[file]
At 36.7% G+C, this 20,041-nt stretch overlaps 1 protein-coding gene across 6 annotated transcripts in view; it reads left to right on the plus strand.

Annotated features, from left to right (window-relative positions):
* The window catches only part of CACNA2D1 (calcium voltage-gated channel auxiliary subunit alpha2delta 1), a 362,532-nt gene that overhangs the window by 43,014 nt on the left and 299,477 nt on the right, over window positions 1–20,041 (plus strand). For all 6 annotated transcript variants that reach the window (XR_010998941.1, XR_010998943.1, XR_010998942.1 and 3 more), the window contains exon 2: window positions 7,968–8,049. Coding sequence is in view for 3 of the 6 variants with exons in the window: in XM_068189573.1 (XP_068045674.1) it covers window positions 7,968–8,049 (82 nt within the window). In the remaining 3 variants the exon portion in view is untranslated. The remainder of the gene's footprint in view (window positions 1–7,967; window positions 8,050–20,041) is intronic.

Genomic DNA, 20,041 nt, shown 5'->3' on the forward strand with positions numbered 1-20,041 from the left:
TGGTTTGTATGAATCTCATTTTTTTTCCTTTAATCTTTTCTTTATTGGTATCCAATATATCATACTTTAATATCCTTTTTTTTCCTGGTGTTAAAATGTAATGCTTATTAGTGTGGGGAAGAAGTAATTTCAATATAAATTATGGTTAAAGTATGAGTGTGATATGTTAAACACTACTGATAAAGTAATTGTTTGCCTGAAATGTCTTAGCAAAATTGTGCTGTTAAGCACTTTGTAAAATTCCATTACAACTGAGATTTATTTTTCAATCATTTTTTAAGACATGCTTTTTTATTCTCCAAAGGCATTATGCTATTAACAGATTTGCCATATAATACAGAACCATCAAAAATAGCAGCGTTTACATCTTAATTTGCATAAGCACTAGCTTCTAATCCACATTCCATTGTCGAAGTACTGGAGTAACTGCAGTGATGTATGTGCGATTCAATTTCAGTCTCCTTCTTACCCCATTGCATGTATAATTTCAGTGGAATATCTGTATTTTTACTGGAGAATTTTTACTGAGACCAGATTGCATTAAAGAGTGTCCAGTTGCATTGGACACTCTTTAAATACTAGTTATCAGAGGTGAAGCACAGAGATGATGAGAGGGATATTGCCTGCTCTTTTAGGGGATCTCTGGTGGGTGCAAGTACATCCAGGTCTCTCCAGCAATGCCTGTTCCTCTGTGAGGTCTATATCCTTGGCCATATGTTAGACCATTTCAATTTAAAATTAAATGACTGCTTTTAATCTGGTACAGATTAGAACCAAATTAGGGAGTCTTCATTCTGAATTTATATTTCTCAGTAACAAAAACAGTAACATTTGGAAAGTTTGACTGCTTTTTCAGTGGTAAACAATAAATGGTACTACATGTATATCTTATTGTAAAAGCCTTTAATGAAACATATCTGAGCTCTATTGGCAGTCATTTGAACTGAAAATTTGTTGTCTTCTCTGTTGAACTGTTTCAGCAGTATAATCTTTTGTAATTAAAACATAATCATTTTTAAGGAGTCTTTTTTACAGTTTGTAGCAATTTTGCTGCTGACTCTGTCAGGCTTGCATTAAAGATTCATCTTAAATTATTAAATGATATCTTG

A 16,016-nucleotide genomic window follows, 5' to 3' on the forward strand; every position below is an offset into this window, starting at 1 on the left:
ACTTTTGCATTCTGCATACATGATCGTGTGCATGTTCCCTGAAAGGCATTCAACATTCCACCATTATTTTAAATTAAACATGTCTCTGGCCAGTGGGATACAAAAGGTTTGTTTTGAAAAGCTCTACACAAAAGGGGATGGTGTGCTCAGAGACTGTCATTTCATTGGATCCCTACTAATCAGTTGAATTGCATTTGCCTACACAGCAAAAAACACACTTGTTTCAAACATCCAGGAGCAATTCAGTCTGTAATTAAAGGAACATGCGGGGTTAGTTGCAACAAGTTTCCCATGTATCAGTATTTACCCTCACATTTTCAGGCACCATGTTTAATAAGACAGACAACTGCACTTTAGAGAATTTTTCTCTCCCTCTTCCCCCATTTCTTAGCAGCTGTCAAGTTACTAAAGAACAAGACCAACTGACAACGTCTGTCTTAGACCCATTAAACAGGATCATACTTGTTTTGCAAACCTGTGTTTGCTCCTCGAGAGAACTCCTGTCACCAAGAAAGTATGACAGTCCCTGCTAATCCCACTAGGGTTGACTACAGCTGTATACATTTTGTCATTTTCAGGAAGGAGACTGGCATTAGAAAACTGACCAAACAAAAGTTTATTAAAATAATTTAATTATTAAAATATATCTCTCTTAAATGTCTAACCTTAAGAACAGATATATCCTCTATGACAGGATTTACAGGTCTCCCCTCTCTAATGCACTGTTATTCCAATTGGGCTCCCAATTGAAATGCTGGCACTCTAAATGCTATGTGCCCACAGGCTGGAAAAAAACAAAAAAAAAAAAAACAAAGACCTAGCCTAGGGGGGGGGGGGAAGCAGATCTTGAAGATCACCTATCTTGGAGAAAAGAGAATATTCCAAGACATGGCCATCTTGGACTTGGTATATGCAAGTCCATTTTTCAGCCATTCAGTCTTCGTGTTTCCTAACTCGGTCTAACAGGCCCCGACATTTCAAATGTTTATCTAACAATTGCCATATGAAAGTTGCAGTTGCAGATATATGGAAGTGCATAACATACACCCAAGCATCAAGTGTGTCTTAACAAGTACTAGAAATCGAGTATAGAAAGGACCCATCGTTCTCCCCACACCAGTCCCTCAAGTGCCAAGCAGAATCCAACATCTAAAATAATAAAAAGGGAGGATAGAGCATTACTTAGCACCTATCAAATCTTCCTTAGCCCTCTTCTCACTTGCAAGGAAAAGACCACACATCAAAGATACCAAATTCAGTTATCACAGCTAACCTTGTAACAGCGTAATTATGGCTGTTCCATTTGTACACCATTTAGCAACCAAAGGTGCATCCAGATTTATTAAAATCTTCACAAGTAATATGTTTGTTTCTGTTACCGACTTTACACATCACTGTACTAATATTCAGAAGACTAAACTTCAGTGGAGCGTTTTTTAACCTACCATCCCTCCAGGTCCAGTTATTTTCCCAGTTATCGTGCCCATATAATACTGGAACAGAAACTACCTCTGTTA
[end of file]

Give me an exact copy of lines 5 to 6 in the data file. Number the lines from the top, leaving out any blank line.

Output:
TGGTTTGTATGAATCTCATTTTTTTTCCTTTAATCTTTTCTTTATTGGTATCCAATATATCATACTTTAATATCCTTTTTTTTCCTGGTGTTAAAATGTAATGCTTATTAGTGTGGGGAAGAAGTAATTTCAATATAAATTATGGTTAAAGTATGAGTGTGATATGTTAAACACTACTGATAAAGTAATTGTTTGCCTGAAATGTCTTAGCAAAATTGTGCTGTTAAGCACTTTGTAAAATTCCATTACAACTGAGATTTATTTTTCAATCATTTTTTAAGACATGCTTTTTTATTCTCCAAAGGCATTATGCTATTAACAGATTTGCCATATAATACAGAACCATCAAAAATAGCAGCGTTTACATCTTAATTTGCATAAGCACTAGCTTCTAATCCACATTCCATTGTCGAAGTACTGGAGTAACTGCAGTGATGTATGTGCGATTCAATTTCAGTCTCCTTCTTACCCCATTGCATGTATAATTTCAGTGGAATATCTGTATTTTTACTGGAGAATTTTTACTGAGACCAGATTGCATTAAAGAGTGTCCAGTTGCATTGGACACTCTTTAAATACTAGTTATCAGAGGTGAAGCACAGAGATGATGAGAGGGATATTGCCTGCTCTTTTAGGGGATCTCTGGTGGGTGCAAGTACATCCAGGTCTCTCCAGCAATGCCTGTTCCTCTGTGAGGTCTATATCCTTGGCCATATGTTAGACCATTTCAATTTAAAATTAAATGACTGCTTTTAATCTGGTACAGATTAGAACCAAATTAGGGAGTCTTCATTCTGAATTTATATTTCTCAGTAACAAAAACAGTAACATTTGGAAAGTTTGACTGCTTTTTCAGTGGTAAACAATAAATGGTACTACATGTATATCTTATTGTAAAAGCCTTTAATGAAACATATCTGAGCTCTATTGGCAGTCATTTGAACTGAAAATTTGTTGTCTTCTCTGTTGAACTGTTTCAGCAGTATAATCTTTTGTAATTAAAACATAATCATTTTTAAGGAGTCTTTTTTACAGTTTGTAGCAATTTTGCTGCTGACTCTGTCAGGCTTGCATTAAAGATTCATCTTAAATTATTAAATGATATCTTG

A 16,016-nucleotide genomic window follows, 5' to 3' on the forward strand; every position below is an offset into this window, starting at 1 on the left: